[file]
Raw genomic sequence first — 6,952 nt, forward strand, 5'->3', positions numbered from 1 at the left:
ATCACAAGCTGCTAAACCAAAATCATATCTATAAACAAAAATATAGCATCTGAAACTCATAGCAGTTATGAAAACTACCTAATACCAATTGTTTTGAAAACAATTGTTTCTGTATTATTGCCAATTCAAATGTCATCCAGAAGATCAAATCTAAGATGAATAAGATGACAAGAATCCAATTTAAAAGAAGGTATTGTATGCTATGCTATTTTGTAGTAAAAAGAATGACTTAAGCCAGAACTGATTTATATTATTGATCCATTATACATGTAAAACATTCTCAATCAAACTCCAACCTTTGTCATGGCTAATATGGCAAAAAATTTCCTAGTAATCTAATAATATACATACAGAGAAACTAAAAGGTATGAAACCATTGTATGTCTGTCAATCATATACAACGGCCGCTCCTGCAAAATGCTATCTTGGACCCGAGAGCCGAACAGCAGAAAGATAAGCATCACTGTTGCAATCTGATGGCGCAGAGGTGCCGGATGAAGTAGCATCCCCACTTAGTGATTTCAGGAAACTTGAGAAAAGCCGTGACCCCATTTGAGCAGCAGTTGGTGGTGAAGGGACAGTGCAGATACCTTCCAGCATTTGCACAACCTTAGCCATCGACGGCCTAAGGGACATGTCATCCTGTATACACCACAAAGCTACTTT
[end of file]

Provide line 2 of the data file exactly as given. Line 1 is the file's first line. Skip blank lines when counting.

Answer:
ATCACAAGCTGCTAAACCAAAATCATATCTATAAACAAAAATATAGCATCTGAAACTCATAGCAGTTATGAAAACTACCTAATACCAATTGTTTTGAAAACAATTGTTTCTGTATTATTGCCAATTCAAATGTCATCCAGAAGATCAAATCTAAGATGAATAAGATGACAAGAATCCAATTTAAAAGAAGGTATTGTATGCTATGCTATTTTGTAGTAAAAAGAATGACTTAAGCCAGAACTGATTTATATTATTGATCCATTATACATGTAAAACATTCTCAATCAAACTCCAACCTTTGTCATGGCTAATATGGCAAAAAATTTCCTAGTAATCTAATAATATACATACAGAGAAACTAAAAGGTATGAAACCATTGTATGTCTGTCAATCATATACAACGGCCGCTCCTGCAAAATGCTATCTTGGACCCGAGAGCCGAACAGCAGAAAGATAAGCATCACTGTTGCAATCTGATGGCGCAGAGGTGCCGGATGAAGTAGCATCCCCACTTAGTGATTTCAGGAAACTTGAGAAAAGCCGTGACCCCATTTGAGCAGCAGTTGGTGGTGAAGGGACAGTGCAGATACCTTCCAGCATTTGCACAACCTTAGCCATCGACGGCCTAAGGGACATGTCATCCTGTATACACCACAAAGCTACTTT